‘My Sister’s Keeper’ continues to address health disparities among black women
MEMPHIS, Tenn. (WMC) - Addressing health disparities among African American women, that’s what My Sister’s Keeper set out to do when the program was established 4 years ago With Methodist Le Bonheur Healthcare.
As the Project coordinator, Katrina Kimble organizes events that address the disparities black women face.
“What we’re trying to do is not just focus on access to healthcare, but also the importance of health literacy, understanding what self care is, and how to use your voice to advocate for yourself,” Kimble said.
Currently black women make up about 28 percent of the population in Shelby County.
“Looking at buying power, a lot of African American women don’t own their own homes in this city. So, when you start talking about social determinants of health, it’s not just the health aspect. It’s also the financial,” Kimble said.
During My Sister’s Keeper’s upcoming annual summit on November 6, there will be talks focused on multiple factors that impact black women’s wellness. the virtual event will have a session on mental health that will be led by Destiny’s Child Member Michelle Williams. There will also be a session on finance and another on self-care.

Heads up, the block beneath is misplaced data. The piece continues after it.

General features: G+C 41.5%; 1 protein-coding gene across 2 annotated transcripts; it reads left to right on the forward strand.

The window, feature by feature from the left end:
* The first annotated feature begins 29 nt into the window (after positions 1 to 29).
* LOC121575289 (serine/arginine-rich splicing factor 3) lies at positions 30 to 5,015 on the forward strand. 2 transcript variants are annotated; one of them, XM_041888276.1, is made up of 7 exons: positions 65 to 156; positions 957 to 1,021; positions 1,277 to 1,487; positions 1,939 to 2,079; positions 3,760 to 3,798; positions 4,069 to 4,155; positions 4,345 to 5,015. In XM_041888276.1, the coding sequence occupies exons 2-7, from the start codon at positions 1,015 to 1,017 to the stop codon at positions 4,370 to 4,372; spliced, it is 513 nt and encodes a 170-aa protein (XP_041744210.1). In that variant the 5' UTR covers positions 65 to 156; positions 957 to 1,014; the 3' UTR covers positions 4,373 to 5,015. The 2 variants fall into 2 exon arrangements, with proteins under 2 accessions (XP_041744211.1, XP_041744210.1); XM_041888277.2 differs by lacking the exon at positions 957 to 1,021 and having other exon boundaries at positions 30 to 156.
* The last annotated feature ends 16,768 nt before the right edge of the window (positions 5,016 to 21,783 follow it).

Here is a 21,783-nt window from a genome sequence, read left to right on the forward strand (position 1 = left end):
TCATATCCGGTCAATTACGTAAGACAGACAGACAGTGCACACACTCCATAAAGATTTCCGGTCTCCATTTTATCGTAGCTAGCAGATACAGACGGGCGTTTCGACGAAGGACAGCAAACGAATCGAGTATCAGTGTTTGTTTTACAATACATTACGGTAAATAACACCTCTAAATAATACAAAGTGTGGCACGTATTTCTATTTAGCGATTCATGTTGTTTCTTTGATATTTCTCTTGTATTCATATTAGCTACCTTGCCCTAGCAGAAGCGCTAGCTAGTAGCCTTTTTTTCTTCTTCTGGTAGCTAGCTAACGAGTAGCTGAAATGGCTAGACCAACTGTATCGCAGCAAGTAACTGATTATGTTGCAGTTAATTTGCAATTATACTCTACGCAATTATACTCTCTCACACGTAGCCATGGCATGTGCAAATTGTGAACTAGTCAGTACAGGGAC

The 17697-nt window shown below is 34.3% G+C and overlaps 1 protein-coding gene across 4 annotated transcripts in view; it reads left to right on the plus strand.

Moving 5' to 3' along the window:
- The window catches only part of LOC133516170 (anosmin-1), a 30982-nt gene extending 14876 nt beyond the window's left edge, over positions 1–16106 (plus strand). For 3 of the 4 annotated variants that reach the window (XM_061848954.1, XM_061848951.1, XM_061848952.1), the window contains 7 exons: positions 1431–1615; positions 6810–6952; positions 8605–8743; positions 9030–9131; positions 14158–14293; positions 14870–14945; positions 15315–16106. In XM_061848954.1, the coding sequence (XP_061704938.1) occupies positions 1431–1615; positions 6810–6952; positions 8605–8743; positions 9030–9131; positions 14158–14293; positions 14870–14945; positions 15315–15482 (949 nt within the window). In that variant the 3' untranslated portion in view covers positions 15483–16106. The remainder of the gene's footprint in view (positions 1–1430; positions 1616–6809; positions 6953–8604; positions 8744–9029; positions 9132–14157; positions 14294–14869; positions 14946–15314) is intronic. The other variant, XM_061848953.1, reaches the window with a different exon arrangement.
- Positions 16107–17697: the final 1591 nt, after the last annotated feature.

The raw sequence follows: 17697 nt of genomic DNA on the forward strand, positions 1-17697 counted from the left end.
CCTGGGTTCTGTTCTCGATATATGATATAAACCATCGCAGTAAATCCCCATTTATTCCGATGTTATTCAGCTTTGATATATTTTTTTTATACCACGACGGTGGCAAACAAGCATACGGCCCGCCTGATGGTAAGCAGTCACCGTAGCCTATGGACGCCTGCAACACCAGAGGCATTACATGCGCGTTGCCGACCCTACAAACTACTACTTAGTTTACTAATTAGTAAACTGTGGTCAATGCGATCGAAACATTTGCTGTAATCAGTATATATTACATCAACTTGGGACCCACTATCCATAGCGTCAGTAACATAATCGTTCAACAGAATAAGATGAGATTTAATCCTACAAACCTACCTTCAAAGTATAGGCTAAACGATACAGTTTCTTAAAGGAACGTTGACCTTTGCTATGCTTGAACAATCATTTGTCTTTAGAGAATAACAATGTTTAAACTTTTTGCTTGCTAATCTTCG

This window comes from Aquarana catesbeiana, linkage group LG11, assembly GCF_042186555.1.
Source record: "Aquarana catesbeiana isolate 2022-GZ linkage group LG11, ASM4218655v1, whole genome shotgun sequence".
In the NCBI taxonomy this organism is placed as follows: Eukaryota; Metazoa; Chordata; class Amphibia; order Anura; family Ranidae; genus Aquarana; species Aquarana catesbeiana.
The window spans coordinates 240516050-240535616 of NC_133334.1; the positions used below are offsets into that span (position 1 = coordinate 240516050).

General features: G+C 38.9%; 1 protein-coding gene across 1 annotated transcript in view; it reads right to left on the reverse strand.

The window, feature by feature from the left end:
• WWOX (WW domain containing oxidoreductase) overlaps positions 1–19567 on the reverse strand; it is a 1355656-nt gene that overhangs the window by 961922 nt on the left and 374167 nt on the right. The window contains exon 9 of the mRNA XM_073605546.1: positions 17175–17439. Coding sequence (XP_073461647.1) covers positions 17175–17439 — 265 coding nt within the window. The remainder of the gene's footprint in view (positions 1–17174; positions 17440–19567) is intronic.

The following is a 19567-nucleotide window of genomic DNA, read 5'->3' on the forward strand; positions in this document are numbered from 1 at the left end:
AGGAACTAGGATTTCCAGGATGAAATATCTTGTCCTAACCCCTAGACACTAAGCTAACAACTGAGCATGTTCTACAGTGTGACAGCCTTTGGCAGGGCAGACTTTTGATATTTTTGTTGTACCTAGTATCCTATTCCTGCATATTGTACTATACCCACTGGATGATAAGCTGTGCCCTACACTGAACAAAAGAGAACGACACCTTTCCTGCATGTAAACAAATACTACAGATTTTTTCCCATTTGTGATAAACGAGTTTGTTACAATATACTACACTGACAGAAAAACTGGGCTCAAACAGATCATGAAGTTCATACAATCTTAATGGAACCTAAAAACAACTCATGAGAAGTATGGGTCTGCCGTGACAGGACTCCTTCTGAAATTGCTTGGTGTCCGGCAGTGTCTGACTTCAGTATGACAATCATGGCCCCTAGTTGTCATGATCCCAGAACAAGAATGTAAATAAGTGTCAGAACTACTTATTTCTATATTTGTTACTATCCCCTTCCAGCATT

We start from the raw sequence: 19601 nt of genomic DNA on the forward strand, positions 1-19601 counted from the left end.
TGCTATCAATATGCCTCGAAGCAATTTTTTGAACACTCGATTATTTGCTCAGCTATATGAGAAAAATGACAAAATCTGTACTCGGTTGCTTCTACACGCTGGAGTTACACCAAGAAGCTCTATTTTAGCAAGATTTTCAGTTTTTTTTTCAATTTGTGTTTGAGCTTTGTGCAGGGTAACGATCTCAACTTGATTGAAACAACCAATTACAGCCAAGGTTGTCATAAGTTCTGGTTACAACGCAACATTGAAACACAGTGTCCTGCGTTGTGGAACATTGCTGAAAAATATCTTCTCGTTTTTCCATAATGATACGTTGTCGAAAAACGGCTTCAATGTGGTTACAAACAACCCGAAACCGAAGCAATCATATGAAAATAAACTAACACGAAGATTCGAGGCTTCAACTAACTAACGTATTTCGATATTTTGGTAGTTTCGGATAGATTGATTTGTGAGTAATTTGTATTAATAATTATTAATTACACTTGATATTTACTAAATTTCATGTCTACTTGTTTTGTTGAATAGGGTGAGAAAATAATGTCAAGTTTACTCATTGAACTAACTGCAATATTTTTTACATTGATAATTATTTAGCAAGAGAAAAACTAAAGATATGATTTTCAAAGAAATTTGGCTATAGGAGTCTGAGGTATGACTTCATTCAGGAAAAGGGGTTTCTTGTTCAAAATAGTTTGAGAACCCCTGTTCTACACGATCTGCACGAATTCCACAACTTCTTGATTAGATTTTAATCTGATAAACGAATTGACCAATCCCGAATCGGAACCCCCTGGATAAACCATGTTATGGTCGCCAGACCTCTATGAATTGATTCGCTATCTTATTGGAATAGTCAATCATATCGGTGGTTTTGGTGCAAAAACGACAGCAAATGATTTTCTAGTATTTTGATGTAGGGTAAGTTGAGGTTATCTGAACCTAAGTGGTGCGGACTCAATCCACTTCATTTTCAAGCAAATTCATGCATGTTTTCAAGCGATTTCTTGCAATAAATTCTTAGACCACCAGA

“Just getting people to understand that even now with this virtual environment we’re in and dealing with this pandemic, you’ve got to create space to reset,” Kimble said.
Kimble wants women to know that my sister’s keeper is a resource that they can reach out to all year around. For example, each month there are talks centered on wellness.
“Love for everybody to come out and join us but know that it’s not just a one-day event. We are creating movement and not just a program,” Kimble said.
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